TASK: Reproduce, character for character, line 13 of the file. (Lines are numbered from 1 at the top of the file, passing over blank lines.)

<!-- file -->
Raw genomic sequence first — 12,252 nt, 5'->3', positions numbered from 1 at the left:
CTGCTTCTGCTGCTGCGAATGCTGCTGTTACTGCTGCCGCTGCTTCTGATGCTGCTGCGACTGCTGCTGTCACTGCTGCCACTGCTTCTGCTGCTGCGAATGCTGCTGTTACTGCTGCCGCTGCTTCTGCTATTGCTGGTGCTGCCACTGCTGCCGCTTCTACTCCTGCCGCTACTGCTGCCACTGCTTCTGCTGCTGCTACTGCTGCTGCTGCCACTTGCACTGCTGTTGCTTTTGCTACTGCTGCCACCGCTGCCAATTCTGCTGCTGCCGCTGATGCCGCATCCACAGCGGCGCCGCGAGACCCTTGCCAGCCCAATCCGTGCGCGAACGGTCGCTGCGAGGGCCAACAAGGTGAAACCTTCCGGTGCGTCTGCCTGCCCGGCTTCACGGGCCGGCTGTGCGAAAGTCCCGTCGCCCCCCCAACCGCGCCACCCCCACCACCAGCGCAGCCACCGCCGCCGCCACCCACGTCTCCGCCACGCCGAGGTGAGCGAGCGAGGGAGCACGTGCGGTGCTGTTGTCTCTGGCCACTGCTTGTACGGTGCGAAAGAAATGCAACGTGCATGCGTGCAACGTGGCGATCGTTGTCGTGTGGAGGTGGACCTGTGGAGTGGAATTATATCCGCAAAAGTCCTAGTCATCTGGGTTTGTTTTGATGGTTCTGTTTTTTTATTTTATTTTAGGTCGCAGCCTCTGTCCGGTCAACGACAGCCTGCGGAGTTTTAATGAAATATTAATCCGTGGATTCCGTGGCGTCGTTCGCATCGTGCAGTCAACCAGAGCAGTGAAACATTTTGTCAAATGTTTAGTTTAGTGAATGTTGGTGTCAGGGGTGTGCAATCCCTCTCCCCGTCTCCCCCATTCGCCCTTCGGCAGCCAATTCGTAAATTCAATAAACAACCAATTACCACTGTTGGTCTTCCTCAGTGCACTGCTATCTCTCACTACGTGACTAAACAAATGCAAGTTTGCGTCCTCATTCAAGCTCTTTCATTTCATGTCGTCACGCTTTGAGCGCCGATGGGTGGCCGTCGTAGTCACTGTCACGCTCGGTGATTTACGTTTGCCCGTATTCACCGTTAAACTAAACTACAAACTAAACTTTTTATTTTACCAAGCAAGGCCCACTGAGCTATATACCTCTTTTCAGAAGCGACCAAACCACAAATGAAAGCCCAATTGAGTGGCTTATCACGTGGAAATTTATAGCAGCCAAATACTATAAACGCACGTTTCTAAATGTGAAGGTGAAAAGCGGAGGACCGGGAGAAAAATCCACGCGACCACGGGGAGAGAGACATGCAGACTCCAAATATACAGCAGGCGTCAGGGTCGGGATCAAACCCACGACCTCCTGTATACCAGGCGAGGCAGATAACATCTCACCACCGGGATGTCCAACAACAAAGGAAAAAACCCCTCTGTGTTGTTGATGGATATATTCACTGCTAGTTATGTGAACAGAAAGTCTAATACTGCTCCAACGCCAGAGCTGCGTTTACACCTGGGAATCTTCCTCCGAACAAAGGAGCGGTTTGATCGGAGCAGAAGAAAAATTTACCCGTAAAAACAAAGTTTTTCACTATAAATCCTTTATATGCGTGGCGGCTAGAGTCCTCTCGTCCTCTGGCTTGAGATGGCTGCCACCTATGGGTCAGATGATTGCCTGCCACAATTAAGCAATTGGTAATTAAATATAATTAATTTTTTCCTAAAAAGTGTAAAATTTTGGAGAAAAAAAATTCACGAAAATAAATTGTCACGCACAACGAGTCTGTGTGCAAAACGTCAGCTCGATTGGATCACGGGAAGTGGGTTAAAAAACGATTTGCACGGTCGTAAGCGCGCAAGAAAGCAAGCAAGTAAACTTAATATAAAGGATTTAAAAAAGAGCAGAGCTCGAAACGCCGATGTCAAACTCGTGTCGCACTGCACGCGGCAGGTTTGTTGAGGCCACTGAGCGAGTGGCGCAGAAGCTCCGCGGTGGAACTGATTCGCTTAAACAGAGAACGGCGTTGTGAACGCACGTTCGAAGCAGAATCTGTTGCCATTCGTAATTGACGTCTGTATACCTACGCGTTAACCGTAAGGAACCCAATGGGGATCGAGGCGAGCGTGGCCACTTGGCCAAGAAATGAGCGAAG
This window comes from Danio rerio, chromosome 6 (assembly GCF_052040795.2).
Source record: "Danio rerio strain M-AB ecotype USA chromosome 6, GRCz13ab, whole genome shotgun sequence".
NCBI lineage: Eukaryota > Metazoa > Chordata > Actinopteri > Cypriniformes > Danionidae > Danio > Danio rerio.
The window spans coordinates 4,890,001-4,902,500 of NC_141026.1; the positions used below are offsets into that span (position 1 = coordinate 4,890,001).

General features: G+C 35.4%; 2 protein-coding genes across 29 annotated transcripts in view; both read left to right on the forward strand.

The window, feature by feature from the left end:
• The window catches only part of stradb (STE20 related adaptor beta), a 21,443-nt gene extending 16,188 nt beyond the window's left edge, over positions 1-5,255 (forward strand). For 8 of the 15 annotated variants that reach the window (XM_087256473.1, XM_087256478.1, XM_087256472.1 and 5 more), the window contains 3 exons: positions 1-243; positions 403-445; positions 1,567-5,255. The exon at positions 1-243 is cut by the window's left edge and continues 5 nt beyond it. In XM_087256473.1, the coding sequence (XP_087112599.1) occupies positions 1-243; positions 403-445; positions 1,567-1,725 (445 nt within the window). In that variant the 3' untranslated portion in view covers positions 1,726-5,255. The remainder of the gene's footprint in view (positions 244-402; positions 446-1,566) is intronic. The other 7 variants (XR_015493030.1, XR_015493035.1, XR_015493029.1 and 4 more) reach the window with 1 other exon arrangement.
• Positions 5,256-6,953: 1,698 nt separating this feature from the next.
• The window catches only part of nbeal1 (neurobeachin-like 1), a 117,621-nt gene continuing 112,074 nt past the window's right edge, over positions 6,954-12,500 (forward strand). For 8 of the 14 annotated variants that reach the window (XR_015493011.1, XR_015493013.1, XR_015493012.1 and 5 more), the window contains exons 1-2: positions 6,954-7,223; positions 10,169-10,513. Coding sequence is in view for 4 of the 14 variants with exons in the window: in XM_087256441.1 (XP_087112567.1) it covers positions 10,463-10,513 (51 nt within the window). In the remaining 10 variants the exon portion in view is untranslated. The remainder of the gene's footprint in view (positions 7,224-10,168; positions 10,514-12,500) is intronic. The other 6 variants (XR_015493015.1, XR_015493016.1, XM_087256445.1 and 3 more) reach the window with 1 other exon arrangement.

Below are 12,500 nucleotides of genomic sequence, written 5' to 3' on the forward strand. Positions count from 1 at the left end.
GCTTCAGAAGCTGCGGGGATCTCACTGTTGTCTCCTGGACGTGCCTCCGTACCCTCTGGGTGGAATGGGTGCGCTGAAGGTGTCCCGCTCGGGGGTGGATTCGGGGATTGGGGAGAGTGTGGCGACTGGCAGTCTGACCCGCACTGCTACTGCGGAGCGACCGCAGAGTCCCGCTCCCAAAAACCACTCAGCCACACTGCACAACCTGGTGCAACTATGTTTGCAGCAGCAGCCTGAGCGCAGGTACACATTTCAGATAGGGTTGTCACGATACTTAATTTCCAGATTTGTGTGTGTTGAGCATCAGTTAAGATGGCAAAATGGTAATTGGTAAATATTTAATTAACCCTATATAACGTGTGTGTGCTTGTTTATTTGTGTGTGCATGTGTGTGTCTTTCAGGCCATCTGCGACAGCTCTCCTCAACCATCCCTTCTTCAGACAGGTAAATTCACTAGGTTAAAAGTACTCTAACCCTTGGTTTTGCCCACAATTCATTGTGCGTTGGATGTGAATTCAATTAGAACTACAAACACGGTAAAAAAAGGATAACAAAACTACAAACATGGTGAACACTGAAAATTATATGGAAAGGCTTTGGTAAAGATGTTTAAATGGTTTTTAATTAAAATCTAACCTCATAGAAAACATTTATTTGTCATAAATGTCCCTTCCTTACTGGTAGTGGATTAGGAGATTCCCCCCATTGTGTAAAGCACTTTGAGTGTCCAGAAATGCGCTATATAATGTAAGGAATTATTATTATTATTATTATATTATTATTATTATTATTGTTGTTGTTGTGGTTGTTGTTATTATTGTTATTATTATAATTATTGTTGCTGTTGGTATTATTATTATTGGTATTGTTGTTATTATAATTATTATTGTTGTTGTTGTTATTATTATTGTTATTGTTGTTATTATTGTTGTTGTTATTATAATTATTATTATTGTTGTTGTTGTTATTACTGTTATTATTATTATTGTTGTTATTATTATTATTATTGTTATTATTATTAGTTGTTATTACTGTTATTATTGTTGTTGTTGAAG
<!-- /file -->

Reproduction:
GCTTCAGAAGCTGCGGGGATCTCACTGTTGTCTCCTGGACGTGCCTCCGTACCCTCTGGGTGGAATGGGTGCGCTGAAGGTGTCCCGCTCGGGGGTGGATTCGGGGATTGGGGAGAGTGTGGCGACTGGCAGTCTGACCCGCACTGCTACTGCGGAGCGACCGCAGAGTCCCGCTCCCAAAAACCACTCAGCCACACTGCACAACCTGGTGCAACTATGTTTGCAGCAGCAGCCTGAGCGCAGGTACACATTTCAGATAGGGTTGTCACGATACTTAATTTCCAGATTTGTGTGTGTTGAGCATCAGTTAAGATGGCAAAATGGTAATTGGTAAATATTTAATTAACCCTATATAACGTGTGTGTGCTTGTTTATTTGTGTGTGCATGTGTGTGTCTTTCAGGCCATCTGCGACAGCTCTCCTCAACCATCCCTTCTTCAGACAGGTAAATTCACTAGGTTAAAAGTACTCTAACCCTTGGTTTTGCCCACAATTCATTGTGCGTTGGATGTGAATTCAATTAGAACTACAAACACGGTAAAAAAAGGATAACAAAACTACAAACATGGTGAACACTGAAAATTATATGGAAAGGCTTTGGTAAAGATGTTTAAATGGTTTTTAATTAAAATCTAACCTCATAGAAAACATTTATTTGTCATAAATGTCCCTTCCTTACTGGTAGTGGATTAGGAGATTCCCCCCATTGTGTAAAGCACTTTGAGTGTCCAGAAATGCGCTATATAATGTAAGGAATTATTATTATTATTATTATATTATTATTATTATTATTGTTGTTGTTGTGGTTGTTGTTATTATTGTTATTATTATAATTATTGTTGCTGTTGGTATTATTATTATTGGTATTGTTGTTATTATAATTATTATTGTTGTTGTTGTTATTATTATTGTTATTGTTGTTATTATTGTTGTTGTTATTATAATTATTATTATTGTTGTTGTTGTTATTACTGTTATTATTATTATTGTTGTTATTATTATTATTATTGTTATTATTATTAGTTGTTATTACTGTTATTATTGTTGTTGTTGAAG